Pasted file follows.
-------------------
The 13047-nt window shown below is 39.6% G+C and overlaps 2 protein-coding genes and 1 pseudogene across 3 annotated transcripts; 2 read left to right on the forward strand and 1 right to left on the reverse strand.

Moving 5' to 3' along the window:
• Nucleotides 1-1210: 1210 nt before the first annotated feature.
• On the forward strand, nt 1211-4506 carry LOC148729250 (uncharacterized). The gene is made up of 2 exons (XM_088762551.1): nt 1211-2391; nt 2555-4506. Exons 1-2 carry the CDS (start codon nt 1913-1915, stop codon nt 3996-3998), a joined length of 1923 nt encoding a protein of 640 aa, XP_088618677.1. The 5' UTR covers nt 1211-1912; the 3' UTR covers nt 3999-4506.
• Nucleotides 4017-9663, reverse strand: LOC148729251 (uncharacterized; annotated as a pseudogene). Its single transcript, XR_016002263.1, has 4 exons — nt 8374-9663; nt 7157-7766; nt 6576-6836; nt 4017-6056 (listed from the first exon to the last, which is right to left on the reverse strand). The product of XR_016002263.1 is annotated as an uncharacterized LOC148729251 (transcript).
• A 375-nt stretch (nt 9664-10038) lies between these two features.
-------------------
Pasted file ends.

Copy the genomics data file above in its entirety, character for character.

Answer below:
The 13047-nt window shown below is 39.6% G+C and overlaps 2 protein-coding genes and 1 pseudogene across 3 annotated transcripts; 2 read left to right on the forward strand and 1 right to left on the reverse strand.

Moving 5' to 3' along the window:
• Nucleotides 1-1210: 1210 nt before the first annotated feature.
• On the forward strand, nt 1211-4506 carry LOC148729250 (uncharacterized). The gene is made up of 2 exons (XM_088762551.1): nt 1211-2391; nt 2555-4506. Exons 1-2 carry the CDS (start codon nt 1913-1915, stop codon nt 3996-3998), a joined length of 1923 nt encoding a protein of 640 aa, XP_088618677.1. The 5' UTR covers nt 1211-1912; the 3' UTR covers nt 3999-4506.
• Nucleotides 4017-9663, reverse strand: LOC148729251 (uncharacterized; annotated as a pseudogene). Its single transcript, XR_016002263.1, has 4 exons — nt 8374-9663; nt 7157-7766; nt 6576-6836; nt 4017-6056 (listed from the first exon to the last, which is right to left on the reverse strand). The product of XR_016002263.1 is annotated as an uncharacterized LOC148729251 (transcript).
• A 375-nt stretch (nt 9664-10038) lies between these two features.